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Tricky schema question - dimension can split and combine over time

P: n/a
Hi all,

I'm working on the schema for a database that must represent data about stock
& bond funds over time. My connundrum is that, for any of several dimension
fields, including the fund name itself, the dimension may be represented in
different ways over time, and may split or combine from one period to the
next.

When querying from the database for an arbitrary time period, I need the data
to be rolled up to the smallest extent possible so that apples can be compared
to apples. For instance, if the North America region becomes 2 regions, USA
and Canada, and I query a time period that spans the period in which this
split occurred, I should roll up USA and Canada and for records in the period
that has both, and I should call the result something like "(North
America)(USA/Canada)" in the output. The client specifies that the dimension
output must represent all dimensions that went into the input.
Of course, I have to account for more complex possibilities as well, e.g.
Fund-A splits into Fund-B and Fund-C, then Fund-C merges into Fund-D producing
(Fund-A/Fund-D)(Fund-B/Fund-C/Fund-D)(Fund-B/Fund-D)

I can think of several ways to handle this issue, and they're all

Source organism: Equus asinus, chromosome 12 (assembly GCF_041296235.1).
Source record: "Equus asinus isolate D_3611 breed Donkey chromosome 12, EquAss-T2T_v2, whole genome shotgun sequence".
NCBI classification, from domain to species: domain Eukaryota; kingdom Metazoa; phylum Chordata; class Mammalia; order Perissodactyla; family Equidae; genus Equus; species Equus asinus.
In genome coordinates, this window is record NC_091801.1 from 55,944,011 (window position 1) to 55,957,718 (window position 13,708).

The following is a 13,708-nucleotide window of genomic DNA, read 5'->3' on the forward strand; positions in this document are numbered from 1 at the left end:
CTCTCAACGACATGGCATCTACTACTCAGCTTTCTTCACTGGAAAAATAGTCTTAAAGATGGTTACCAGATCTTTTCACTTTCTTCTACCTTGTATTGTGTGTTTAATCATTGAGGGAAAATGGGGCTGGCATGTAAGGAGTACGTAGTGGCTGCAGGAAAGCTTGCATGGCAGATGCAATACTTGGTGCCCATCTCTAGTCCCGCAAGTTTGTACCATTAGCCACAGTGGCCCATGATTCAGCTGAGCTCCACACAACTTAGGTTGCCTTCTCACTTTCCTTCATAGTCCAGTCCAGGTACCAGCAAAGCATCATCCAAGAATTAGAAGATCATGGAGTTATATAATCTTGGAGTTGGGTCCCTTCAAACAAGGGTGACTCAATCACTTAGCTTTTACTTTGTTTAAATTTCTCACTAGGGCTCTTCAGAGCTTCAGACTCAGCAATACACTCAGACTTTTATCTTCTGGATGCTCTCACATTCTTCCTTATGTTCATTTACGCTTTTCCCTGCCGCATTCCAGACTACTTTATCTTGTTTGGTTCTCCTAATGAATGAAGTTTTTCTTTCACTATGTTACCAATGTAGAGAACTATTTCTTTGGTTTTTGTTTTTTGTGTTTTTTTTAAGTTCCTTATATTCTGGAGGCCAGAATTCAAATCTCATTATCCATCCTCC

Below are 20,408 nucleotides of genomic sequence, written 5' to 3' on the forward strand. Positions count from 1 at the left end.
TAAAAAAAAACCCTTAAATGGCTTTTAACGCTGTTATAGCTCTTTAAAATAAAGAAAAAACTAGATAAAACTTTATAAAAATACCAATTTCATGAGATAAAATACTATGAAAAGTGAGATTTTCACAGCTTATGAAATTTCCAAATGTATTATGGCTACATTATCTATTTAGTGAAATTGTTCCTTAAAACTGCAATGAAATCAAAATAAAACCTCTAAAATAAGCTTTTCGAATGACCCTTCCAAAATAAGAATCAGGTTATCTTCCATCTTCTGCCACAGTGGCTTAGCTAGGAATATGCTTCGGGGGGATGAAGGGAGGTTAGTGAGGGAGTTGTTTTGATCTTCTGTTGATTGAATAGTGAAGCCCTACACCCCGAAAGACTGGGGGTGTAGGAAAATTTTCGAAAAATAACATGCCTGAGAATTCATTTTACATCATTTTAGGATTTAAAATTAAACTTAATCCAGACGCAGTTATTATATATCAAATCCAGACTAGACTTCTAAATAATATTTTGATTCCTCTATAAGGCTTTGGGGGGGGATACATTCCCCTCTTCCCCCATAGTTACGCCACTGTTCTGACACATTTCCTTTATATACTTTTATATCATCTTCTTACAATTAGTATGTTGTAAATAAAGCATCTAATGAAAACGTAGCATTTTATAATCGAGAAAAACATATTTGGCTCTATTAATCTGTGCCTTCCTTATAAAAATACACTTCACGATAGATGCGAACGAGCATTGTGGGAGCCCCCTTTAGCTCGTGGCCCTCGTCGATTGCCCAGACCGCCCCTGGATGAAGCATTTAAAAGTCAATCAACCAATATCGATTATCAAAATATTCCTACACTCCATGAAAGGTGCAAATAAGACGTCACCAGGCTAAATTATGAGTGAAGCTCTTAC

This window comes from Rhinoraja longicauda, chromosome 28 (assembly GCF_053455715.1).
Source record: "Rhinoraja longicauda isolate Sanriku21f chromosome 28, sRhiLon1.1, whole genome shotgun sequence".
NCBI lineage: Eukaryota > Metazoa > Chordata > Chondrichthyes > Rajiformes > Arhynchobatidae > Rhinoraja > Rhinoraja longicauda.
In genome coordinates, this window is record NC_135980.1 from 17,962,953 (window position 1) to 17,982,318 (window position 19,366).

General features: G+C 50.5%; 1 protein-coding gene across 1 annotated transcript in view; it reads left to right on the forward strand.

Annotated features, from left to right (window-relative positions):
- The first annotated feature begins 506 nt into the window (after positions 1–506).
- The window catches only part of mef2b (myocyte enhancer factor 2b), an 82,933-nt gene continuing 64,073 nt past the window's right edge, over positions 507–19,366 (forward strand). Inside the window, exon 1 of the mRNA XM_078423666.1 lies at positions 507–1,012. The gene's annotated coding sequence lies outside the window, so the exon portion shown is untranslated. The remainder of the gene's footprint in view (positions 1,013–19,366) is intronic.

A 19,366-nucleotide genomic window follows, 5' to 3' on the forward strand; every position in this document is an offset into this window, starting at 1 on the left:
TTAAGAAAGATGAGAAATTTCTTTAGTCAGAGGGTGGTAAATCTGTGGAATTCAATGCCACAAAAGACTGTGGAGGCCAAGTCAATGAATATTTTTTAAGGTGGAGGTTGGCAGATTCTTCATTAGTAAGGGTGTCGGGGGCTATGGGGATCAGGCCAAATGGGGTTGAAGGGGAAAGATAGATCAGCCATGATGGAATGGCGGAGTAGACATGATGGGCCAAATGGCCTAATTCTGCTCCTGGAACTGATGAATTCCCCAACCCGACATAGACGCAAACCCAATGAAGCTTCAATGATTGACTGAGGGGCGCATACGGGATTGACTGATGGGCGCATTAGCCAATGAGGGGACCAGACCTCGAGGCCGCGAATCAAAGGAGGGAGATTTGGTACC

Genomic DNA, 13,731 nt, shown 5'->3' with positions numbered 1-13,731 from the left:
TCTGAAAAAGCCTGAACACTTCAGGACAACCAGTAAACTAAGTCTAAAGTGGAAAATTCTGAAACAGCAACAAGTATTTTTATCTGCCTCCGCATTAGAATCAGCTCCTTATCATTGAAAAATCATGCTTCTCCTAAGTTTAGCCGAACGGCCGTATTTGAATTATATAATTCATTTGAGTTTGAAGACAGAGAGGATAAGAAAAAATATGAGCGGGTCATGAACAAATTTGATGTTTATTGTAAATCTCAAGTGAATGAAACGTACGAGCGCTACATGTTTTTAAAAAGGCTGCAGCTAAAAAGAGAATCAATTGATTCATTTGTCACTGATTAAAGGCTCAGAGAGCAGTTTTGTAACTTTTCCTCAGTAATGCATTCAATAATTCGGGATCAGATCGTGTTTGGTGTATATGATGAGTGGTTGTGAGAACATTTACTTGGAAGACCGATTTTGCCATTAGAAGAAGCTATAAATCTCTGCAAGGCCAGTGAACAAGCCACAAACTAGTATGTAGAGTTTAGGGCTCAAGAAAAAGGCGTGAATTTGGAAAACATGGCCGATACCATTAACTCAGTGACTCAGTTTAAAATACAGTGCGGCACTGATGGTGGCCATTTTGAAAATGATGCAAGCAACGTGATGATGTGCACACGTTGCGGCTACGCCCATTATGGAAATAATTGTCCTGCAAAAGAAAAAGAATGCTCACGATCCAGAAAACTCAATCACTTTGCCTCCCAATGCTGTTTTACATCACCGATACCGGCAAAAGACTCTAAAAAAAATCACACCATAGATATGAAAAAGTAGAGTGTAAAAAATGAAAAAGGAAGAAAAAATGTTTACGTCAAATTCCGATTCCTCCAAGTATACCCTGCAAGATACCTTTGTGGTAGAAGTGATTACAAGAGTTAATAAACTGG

extraordinarily complex and ugly. Any suggestions?

Thanks,

- Steve Jorgensen
Jul 20 '05 #1
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9 Replies


P: n/a

"Steve Jorgensen" <no****@nospam.nospam> wrote in message
news:hp********************************@4ax.com...
Hi all,

I'm working on the schema for a database that must represent data about stock & bond funds over time. My connundrum is that, for any of several dimension fields, including the fund name itself, the dimension may be represented in different ways over time, and may split or combine from one period to the
next.


Apologies if this sounds obvious, but you seem to be combining two questions
into one.

When you are storing / processing your data (under a SQL database) , you
will usually find it best to store data down to the finest possible level of
detail.

Beyond this, the data can be aggregated (using SQL Analysis Services (
OLAP ) ) into one or more dimensions.

---

There are two simple options that you can choose from ...

1 - Only use SQL
2 - Use SQL + OLAP
Common
======
Store the data in its most detailed form in tables in SQL
Create "Lookup-tables" for things like product-types, funds, etc.
- these lookup tables will allow you to define a hierarchical structure
for regions or funds
e.g. Reading is in Berkshire is in England is in the United Kingdom
is in Europe

(Post again to this newsgroup for any advice on creating such a schema)

-------